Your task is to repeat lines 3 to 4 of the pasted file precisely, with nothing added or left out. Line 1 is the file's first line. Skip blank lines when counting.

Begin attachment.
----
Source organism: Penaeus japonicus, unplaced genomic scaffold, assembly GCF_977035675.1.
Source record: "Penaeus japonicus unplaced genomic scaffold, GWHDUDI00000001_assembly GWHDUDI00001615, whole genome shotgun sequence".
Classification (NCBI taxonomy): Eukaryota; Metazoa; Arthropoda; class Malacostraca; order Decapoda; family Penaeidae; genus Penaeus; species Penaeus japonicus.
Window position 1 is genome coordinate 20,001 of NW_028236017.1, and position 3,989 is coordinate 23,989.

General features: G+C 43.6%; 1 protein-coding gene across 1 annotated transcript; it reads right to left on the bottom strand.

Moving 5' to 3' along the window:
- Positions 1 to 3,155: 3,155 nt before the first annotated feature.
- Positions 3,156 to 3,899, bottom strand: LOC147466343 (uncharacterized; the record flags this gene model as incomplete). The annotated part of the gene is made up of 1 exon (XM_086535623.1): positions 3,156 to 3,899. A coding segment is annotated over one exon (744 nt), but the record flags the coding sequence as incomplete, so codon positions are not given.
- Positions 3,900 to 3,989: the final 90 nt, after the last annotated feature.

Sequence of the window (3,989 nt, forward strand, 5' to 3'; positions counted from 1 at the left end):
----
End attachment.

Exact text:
Classification (NCBI taxonomy): Eukaryota; Metazoa; Arthropoda; class Malacostraca; order Decapoda; family Penaeidae; genus Penaeus; species Penaeus japonicus.
Window position 1 is genome coordinate 20,001 of NW_028236017.1, and position 3,989 is coordinate 23,989.